I first met Lydia Milman Schmidt at the Motherhood in Theatre Forum this past February in Chicago. It was a breakaway session off of the Women in Theatre forum hosted by Onward and Upward in January. After presenting on the efforts of PIPA UK, MAM Ireland, and discussing potential projects and solutions, Lydia offered up revelatory efforts already under way for Chicago, specifically – she had already hosted a panel for and conducted a survey asking about the lifestyles and obstacles of parents in Chicago theatre. We’ve now connected her as the chief rep for Chicago’s PAAL unit – Parent Artist Advocacy League for the Performing Arts, the US contingency of parent advocacy in theatre, dance, and live performance disciplines.
We began speaking afterwards, and she offered up that she had also started the facebook group Parents in Chicago Theatre. Shortly after, Lydia launched her site after the same name, shortened as PICT.
On the website, she published the data and infographics from her survey. This summer, PAAL will be co-hosting a second forum in Chicago with PICT and continuing the conversation that Lydia started here. PAAL has already hosted forums now in Chicago, Philadelphia, Montclair (NJ), and New York City. AuditioningMom will be continuing to produce projects, and with someone like Lydia tackling the topic for Chicago, specifically, this city is destined for some excited progress on many of these initiatives.
She’s a talented director and TWIN-mom as well. Her interview opens up about her perspectives on what her children see when she thinks and what the term “theatre rat” means. Check it out!
Name: Lydia Milman Schmidt
Profession: Theatre Director
Status: I have a 6-year-old son and newly 2-year-old twins
What surprised/surprises you about having a child and working your performing arts life:
At first I was surprised that I didn’t want to go back to work immediately. My oldest was born in the UK, where nine months of maternity leave is standard (a dream for Americans, I know!) Before he was born I was sure I wouldn’t need all that time off, and then I would be back at work after three months or so. I ended up taking the full nine months. Then after I did start directing again, I actually started working more than I had ever before. I had been freed from the pressure of working a day job, and by bringing my baby to work with me, I didn’t pay for childcare and could afford to direct shows that would get my work seen. I also remember very clearly the feeling that I needed that little baby to see me working. It became very important to me that he saw me pursuing my career, and not giving it up for him. Six and a half years and two kids later, I don’t have a day job, I still freelance and I have yet to go back to work full-time.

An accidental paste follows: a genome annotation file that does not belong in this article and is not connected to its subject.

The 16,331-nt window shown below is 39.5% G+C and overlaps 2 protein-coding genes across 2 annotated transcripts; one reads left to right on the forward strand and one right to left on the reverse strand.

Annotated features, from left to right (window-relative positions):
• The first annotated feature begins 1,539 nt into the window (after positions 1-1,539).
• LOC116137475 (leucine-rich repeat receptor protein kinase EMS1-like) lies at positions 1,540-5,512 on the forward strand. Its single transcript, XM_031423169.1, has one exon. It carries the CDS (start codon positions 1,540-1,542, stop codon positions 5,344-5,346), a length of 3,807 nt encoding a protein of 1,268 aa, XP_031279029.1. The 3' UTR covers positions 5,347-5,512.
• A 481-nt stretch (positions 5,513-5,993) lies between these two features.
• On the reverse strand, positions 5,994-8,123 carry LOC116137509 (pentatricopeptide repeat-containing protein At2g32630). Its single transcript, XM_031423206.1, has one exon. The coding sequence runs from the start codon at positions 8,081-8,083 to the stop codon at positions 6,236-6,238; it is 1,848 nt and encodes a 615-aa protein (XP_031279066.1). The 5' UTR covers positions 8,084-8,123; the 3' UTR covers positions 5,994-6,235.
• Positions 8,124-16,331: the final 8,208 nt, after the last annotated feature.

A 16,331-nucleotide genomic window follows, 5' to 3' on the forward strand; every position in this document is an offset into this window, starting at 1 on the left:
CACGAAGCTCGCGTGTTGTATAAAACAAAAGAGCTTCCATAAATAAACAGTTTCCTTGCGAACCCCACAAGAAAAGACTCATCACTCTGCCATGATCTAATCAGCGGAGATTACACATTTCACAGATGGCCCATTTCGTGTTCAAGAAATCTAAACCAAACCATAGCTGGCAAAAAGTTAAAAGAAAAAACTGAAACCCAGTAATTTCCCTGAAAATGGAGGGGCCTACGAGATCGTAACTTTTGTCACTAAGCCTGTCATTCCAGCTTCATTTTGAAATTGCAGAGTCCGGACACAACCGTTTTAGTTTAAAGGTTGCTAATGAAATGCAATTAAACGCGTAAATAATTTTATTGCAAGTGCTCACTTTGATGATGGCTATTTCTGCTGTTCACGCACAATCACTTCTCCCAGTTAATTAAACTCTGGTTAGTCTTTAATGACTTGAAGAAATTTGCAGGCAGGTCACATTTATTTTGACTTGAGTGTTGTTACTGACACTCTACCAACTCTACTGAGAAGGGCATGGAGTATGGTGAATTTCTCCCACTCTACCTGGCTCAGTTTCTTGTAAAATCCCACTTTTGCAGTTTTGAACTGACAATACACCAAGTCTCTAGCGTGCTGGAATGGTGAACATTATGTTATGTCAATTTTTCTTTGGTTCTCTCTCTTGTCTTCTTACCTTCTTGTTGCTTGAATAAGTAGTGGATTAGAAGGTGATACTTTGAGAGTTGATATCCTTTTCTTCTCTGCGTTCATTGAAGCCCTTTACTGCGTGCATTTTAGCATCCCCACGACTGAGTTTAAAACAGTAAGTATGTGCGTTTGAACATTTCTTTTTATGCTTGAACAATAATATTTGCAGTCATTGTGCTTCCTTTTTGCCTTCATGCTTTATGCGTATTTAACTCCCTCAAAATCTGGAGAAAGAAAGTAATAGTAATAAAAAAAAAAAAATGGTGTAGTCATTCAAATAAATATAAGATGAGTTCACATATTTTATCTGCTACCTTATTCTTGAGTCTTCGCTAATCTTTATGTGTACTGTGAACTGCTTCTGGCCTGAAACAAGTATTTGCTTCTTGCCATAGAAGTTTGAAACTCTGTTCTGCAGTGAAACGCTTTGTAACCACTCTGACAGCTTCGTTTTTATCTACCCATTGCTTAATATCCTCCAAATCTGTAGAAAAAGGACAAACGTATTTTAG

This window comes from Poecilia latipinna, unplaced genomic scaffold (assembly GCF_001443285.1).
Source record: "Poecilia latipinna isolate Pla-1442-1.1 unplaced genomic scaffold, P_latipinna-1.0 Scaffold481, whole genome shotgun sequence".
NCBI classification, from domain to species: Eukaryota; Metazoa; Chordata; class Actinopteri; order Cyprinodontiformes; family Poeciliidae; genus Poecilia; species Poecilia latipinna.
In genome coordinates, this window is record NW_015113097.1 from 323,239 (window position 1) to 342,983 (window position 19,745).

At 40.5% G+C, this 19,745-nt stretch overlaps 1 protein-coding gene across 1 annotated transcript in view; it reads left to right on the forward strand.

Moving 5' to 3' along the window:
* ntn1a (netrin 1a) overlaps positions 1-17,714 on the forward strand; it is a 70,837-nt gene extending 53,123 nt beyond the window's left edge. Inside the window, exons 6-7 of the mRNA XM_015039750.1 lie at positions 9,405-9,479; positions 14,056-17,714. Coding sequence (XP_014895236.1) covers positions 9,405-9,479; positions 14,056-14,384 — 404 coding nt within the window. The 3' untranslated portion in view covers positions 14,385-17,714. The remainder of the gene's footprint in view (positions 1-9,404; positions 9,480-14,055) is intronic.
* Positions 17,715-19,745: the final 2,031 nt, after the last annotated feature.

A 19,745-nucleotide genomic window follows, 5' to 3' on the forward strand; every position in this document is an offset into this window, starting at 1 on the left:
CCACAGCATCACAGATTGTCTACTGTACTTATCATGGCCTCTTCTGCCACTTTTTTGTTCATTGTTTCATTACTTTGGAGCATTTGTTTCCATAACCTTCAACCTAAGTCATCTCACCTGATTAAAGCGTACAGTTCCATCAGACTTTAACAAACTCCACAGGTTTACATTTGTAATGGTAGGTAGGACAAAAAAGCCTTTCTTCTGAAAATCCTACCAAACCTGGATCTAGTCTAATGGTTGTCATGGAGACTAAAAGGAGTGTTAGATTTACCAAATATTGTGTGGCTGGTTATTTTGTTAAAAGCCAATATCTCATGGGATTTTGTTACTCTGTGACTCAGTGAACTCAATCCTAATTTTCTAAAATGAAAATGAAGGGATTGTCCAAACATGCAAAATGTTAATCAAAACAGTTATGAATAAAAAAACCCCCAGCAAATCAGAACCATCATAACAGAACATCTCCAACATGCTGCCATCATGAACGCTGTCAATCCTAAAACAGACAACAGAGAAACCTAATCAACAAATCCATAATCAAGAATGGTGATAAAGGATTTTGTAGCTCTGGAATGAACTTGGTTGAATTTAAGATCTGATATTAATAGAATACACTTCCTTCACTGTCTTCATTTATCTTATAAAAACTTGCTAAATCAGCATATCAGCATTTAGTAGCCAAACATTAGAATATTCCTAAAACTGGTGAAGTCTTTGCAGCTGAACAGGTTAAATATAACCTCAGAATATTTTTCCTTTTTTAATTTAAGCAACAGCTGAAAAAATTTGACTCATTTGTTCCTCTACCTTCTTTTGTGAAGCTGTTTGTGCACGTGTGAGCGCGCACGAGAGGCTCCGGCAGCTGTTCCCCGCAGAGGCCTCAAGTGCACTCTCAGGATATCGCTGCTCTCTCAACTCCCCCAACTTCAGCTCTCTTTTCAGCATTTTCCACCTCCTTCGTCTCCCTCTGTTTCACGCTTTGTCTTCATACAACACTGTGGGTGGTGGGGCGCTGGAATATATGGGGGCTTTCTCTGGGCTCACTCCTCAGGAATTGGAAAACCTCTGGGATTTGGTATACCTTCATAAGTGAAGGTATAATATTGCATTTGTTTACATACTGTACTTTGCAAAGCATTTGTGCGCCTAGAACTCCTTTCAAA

What excited/excites you about having a child and working your performing arts life:
Partly due to its relatively family-friendly schedule, I have directed quite a bit of theatre for young audiences. The first TYA musical I directed was A Year with Frog and Toad. My oldest son Elliot was three or four at the time, and we read every single Frog and Toad story a hundred times over in the months leading up to when I started rehearsals. Having that level of intimacy with source material is amazing for a director. My job is to tell a story to children and I’d had months to practice. I directed that play with one particular audience member in mind. When he finally got to see the final production and the books came to life in front of him, it was magical. We still sing songs from that show around the house!
What challenged/challenges you about having a child and working your performing arts life:
So many. But two main things:
First, logistics. I can no longer picture what it would be like to be able to just get up in the morning, go to work, come home, and do whatever you want. I’m bound to school schedules, scheduling babysitters, coordinating with my husband’s work schedule to make sure he can be home to do bedtime if I want to do something like actually go see a play in the evening. Not to mention that in order to leave the house, there are three small pairs of feet that need socks and shoes, three people who need breakfast, snacks, lunch, water bottles, and all the rest.